Everyone but the cabbies loves this:
In a grand New York experiment, great swathes of Broadway have been closed to cars since May. Toronto, are you watching?
LISA ROCHON December 11, 2009
There's a new kind of irreverence being paraded on Broadway these days. To see it and believe it, you have to adjust your eyes away from the colossal perfume and underwear billboards flashing nubility from on high. The unthinkable is happening down on the street in what used to be a traffic lane. Somebody is sitting in a chair. Somebody else is lounging on a bench. Where cars once dominated, there are people strolling along the road. It's consumption of the new delicious: walkable, rideable, lounge-able public space.
The taxi drivers hate it, naturally. But something of a revolution has been ignited in Manhattan. Broadway is getting a second chance as the main street that matters, that deserves to be honoured, seen and experienced. The change is happening on the streets in midtown and further north, on the fringes of Harlem where a major new student arts centre being built by Barnard College is turning a suave, open face to a street that was once shunned – specifically, fortified against.
In midtown, large planted pots have split Broadway in half: one half for cars, the other for people. Check it out: The car no longer gets to be king. The pedestrian-first program, launched one fine weekend in May, had the weather going for it. The city – its residents and tourists – were giddy as they paraded down the middle of the street enjoying the new freedoms and public amenities from 42nd to 47th Street, and from 35th to 33rd Street. So, I was curious to see how it was working in December during a trip to New York last week. Not even the winter could repress the crowd in the street. Though the space is rough and temporary-looking, a group of hip-hop dancers, including a convincing Michael Jackson look-alike, attracts a large, enthusiastic crowd. In front of the dazzling light display of Macy's front entrance on Broadway, dozens of café tables on the street are occupied by people sitting around in the evening. It's not about consuming food or drink. There are no waiters. It's simply people indulging in the public art of conversation.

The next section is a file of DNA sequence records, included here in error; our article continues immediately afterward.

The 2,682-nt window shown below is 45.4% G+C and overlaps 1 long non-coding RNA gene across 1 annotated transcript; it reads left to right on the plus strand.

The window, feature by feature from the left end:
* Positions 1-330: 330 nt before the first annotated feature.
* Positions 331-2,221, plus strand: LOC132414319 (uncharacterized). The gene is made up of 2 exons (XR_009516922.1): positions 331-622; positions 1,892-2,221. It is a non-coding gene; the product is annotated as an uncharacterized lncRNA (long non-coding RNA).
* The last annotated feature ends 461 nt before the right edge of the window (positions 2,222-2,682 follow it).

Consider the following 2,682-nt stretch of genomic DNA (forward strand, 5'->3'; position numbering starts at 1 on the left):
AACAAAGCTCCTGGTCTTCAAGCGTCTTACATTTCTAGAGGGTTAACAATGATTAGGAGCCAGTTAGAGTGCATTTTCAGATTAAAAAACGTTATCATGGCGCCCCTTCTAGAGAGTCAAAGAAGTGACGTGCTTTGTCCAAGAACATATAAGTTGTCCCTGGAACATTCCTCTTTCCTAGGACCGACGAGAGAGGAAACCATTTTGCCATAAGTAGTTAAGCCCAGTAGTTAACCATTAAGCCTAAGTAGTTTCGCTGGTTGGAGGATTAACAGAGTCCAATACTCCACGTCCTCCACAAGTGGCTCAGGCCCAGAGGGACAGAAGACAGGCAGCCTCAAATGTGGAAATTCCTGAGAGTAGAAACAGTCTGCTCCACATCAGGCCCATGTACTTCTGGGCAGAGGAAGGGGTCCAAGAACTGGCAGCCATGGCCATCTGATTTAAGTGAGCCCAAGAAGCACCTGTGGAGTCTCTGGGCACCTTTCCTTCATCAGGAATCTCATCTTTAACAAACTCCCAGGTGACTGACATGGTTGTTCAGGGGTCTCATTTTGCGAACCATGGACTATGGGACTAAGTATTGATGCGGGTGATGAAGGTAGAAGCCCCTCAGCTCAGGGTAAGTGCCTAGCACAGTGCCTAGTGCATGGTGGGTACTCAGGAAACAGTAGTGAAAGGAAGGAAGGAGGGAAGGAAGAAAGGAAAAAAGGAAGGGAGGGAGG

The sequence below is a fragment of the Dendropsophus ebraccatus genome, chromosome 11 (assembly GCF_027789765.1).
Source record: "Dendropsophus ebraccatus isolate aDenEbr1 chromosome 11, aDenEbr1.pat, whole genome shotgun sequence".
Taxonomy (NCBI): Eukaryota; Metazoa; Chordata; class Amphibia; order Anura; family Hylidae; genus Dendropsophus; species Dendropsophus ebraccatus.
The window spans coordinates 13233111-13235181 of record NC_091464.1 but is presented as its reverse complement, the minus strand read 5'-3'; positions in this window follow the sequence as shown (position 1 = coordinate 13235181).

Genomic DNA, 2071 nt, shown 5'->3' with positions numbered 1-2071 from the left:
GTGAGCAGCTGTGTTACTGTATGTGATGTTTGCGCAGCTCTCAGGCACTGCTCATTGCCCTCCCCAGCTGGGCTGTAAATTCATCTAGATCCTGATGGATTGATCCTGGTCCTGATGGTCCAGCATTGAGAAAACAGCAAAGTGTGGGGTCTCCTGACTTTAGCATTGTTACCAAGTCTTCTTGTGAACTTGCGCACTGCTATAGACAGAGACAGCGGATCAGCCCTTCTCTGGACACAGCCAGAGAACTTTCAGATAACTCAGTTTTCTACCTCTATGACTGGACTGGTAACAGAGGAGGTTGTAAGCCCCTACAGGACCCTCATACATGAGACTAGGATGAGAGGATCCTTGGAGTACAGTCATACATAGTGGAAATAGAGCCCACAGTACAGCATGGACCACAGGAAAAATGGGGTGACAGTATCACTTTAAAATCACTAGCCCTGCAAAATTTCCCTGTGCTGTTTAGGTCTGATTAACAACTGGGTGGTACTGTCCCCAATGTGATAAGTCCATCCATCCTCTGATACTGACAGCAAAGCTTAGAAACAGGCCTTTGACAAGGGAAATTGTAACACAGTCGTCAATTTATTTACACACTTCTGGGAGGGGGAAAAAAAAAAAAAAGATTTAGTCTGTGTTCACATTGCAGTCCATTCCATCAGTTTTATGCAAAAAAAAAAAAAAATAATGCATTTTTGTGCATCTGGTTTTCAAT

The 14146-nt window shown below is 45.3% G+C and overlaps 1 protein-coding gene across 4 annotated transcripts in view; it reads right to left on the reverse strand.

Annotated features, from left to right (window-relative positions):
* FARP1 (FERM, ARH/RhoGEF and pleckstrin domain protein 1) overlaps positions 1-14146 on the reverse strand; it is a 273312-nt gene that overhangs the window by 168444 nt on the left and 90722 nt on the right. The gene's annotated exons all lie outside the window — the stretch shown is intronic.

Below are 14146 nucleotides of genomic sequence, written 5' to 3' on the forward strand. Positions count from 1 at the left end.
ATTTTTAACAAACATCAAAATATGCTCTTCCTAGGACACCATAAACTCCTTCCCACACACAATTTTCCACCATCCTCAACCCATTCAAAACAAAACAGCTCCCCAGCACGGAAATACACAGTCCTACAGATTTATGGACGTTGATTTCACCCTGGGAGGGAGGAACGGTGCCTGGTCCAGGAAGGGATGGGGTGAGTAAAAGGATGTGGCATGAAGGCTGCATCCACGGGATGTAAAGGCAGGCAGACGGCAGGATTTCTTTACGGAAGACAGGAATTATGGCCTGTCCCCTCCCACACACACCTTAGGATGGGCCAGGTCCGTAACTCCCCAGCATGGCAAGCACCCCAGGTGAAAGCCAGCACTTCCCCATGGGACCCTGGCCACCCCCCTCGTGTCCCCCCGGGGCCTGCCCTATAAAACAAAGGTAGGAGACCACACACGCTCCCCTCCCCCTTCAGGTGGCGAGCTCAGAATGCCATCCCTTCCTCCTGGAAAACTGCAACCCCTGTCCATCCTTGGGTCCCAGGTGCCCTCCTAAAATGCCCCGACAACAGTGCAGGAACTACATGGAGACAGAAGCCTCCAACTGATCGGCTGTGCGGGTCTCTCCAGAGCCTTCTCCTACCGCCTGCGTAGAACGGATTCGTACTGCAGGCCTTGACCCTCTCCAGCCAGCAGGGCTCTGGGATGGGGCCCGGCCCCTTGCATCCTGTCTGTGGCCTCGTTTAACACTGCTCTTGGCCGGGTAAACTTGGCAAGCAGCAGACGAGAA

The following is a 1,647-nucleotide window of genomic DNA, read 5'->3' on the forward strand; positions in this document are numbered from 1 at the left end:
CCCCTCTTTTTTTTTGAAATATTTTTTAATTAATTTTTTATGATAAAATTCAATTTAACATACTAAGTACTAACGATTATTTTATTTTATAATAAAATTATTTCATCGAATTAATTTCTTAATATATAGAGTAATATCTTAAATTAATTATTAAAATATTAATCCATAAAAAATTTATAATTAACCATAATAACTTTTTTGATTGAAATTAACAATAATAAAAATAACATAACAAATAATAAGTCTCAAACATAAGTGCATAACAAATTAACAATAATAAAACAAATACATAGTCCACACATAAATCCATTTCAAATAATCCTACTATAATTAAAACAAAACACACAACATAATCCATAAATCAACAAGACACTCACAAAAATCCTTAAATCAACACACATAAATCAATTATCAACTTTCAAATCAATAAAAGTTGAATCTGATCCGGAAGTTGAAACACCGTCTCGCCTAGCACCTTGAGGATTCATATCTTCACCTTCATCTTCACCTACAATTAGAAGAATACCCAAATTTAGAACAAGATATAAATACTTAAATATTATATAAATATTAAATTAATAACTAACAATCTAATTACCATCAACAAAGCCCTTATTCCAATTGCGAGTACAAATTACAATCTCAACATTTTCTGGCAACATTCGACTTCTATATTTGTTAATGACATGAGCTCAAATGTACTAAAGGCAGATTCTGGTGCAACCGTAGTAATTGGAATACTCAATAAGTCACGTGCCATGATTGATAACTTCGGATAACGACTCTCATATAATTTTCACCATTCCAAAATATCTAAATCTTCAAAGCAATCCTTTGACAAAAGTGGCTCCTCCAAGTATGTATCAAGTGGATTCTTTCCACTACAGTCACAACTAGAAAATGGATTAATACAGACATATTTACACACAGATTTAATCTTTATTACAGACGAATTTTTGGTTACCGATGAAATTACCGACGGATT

In the coming weeks, Mayor Michael Bloomberg will review the Broadway experiment. If he likes what he sees, the city will commission a permanent design to be constructed for the space. And, how could he not endorse it fully? Now that it's been experienced and embraced by the public, there's no turning back to the old, road-hogging automobile culture of the street.
The pedestrianization of Broadway at Times Square is part of a massive initiative that has affected 50 acres throughout New York City. Janette Sadik-Khan, appointed NYC's Commissioner of the Department of Transportation (DOT) in 2007, is driving the change hard and fast to satisfy Bloomberg's mission to dramatically reduce the city's carbon footprint. “I've been a New Yorker for more than 30 years and there's nothing more satisfying than contributing to a better city,” she says, during our meeting at her Lower Manhattan office. That's an interesting piece of motherhood, but here's what else she says that actually astounds me: “Eight-five per cent of the public space in New York is taken up by roads. Roads are our most valuable space.”
A decade ago, these words would have fallen on deaf ears. But, Sadik-Khan has done her homework. She commissioned the Danish guru of public space, Jan Gehl, to study the quality of the New York public realm. In their report, the Gehl team concluded that buildings on Broadway were often covered in scaffolding, making them inaccessible to shoppers. The uncomfortable crowding on the sidewalks meant café culture was nearly impossible; remarkably, there were only four cafés in one several-block stretch.